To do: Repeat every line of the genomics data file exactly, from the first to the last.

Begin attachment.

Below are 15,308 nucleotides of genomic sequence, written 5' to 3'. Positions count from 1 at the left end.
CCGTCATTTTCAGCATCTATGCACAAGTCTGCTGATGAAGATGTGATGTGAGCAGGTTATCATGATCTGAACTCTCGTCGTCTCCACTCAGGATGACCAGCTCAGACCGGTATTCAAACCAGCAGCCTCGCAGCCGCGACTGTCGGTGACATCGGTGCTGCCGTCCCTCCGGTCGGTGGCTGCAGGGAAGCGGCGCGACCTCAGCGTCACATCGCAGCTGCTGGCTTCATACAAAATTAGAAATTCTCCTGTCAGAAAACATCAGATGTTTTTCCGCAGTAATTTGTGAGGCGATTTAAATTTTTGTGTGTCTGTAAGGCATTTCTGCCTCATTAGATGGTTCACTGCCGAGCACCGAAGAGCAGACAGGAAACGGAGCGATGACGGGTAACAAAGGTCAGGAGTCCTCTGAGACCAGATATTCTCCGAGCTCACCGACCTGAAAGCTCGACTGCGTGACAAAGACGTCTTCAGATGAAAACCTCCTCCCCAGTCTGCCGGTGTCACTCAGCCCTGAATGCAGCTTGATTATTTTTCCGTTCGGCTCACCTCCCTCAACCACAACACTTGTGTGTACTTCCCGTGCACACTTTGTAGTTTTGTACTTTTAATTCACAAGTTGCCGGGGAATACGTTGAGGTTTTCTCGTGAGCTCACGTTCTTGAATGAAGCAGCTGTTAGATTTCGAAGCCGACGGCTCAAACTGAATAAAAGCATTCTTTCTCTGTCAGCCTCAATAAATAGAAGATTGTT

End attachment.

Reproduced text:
Below are 15,308 nucleotides of genomic sequence, written 5' to 3'. Positions count from 1 at the left end.
CCGTCATTTTCAGCATCTATGCACAAGTCTGCTGATGAAGATGTGATGTGAGCAGGTTATCATGATCTGAACTCTCGTCGTCTCCACTCAGGATGACCAGCTCAGACCGGTATTCAAACCAGCAGCCTCGCAGCCGCGACTGTCGGTGACATCGGTGCTGCCGTCCCTCCGGTCGGTGGCTGCAGGGAAGCGGCGCGACCTCAGCGTCACATCGCAGCTGCTGGCTTCATACAAAATTAGAAATTCTCCTGTCAGAAAACATCAGATGTTTTTCCGCAGTAATTTGTGAGGCGATTTAAATTTTTGTGTGTCTGTAAGGCATTTCTGCCTCATTAGATGGTTCACTGCCGAGCACCGAAGAGCAGACAGGAAACGGAGCGATGACGGGTAACAAAGGTCAGGAGTCCTCTGAGACCAGATATTCTCCGAGCTCACCGACCTGAAAGCTCGACTGCGTGACAAAGACGTCTTCAGATGAAAACCTCCTCCCCAGTCTGCCGGTGTCACTCAGCCCTGAATGCAGCTTGATTATTTTTCCGTTCGGCTCACCTCCCTCAACCACAACACTTGTGTGTACTTCCCGTGCACACTTTGTAGTTTTGTACTTTTAATTCACAAGTTGCCGGGGAATACGTTGAGGTTTTCTCGTGAGCTCACGTTCTTGAATGAAGCAGCTGTTAGATTTCGAAGCCGACGGCTCAAACTGAATAAAAGCATTCTTTCTCTGTCAGCCTCAATAAATAGAAGATTGTT